The second storey overlooks LIFEBANK CENTER FOR BAYANIHAN ECONOMICS (LCBE) and the plantation area, where we would do farming activities the following day.

take a seat in this plush-toy-covered chair for a cozy
view of the plantation area

LCBE is interestingly designed as a rain catcher so it can supply water to the nearby plots. The roof is made up of several triangular pieces, placed one on top of each other until it forms a circle and covers the entire hall.

LifeBank Center for Bayanihan Economics

A closer look at the structure

Look up and you'll see it's not one contiguous roof 

They're specifically designed to catch rain water

to be stored and used to water plants during the dry season

Plush and Play

We took a different route on our way back to the community, and dropped by our last stop before breaking for lunch--Fabien's very own Plush And Play. This enterprise came out to address the issue that most of the toys that are imported to the Philippines have toxic elements. On the other hand, it also brings out the Pinoy genius of women having sewing skills.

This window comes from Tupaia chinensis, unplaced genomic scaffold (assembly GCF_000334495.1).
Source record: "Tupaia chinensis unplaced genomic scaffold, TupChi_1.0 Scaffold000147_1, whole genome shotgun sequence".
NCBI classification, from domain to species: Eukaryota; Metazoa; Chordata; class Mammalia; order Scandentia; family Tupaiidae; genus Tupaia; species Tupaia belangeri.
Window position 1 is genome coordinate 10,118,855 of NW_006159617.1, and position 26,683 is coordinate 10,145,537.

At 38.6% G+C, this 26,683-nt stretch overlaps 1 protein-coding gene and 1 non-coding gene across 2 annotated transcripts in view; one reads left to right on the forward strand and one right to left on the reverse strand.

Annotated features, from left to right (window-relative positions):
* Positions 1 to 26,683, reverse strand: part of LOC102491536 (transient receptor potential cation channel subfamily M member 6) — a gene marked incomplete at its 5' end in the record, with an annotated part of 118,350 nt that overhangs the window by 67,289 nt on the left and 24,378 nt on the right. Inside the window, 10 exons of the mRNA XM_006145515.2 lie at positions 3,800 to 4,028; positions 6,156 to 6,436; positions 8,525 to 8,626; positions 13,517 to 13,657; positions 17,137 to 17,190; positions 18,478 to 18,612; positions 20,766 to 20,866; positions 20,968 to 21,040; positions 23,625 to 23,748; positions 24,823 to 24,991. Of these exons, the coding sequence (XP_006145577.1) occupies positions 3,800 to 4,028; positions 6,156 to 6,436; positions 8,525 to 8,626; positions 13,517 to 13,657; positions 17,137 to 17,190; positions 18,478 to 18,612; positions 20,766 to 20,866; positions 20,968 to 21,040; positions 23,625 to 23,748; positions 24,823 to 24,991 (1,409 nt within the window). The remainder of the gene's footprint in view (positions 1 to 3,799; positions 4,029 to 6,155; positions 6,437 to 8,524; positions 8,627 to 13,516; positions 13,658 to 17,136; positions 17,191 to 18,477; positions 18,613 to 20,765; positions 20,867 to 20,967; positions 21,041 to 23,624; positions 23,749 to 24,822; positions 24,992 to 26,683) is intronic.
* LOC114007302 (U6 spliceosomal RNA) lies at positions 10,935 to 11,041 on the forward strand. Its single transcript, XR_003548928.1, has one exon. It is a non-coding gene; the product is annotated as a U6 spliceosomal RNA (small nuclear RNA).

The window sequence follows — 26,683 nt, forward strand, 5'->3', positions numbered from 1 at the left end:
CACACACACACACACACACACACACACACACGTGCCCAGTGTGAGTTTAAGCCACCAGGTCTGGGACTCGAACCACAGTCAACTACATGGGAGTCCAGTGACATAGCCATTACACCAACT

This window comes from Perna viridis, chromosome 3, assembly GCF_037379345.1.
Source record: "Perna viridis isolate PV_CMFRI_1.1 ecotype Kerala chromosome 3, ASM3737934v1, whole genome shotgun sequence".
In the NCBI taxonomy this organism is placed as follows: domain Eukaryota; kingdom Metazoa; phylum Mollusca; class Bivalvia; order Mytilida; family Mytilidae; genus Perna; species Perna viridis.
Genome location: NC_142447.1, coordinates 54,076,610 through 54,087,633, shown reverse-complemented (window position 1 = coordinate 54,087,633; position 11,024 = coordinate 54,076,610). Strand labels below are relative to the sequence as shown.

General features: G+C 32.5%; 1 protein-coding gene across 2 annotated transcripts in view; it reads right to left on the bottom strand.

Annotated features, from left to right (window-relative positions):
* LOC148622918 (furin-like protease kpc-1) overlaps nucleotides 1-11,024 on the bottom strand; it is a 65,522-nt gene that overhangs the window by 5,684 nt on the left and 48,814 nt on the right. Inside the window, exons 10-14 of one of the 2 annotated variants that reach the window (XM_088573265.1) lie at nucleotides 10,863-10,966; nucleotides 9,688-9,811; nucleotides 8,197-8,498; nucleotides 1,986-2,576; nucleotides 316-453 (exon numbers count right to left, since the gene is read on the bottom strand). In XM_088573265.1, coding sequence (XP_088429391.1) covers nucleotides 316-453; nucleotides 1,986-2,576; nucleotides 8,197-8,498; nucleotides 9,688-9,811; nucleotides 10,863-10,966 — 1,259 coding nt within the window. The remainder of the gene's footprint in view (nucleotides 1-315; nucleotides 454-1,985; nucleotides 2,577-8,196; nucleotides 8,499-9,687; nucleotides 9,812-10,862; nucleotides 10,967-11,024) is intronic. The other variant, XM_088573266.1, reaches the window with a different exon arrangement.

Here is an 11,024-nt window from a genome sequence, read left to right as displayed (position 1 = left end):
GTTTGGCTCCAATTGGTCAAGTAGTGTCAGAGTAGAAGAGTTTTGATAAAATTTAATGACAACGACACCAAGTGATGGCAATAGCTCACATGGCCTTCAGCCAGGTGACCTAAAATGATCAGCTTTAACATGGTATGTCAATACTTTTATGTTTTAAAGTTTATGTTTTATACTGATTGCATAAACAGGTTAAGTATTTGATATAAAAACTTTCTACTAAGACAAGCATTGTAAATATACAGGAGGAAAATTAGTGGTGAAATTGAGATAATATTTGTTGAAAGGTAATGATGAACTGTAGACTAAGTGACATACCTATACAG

Fabien talks about his very own Plush and Play

The sewers from the community

Display of their products

To illustrate the process of how they make the toys, each of us were given a chance to outline, cut, sew, and stuff our very own heart-stuffed-toy :)

Step 1 : draw an outline of your toy (heart-shape)

Step 2 : Cut the outline, leaving a quarter of an inch space

Step 3 : Hand it to one of the community mothers to sew it in a machine

Step 4 : Turn it over so the sewn part is hidden inside

Step 5 : Stuff it with synthetic fiber

Step 6 : Sew it by hand to close the opening

They figured out a way to make the stuffed toys popular, by giving the characters catchy names like Manny Pakwan, Buko Martin, Mais Ganda, Dalan-Daniel, Apple de Ap, Ann Kamatis, and so on.

Say "hello" to Buko Martin and Apple de Ap

Mais Ganda is hiding her star tattoos

Time to Eat!

Lunch was served at the Grassroots Kitchen, where ingredients are sourced locally, meaning the food on your plate is freshly picked from the farm.

Want to see how lunch is prepared? Take a peek through
the glass windows of Berjaya Culinary Arts Garden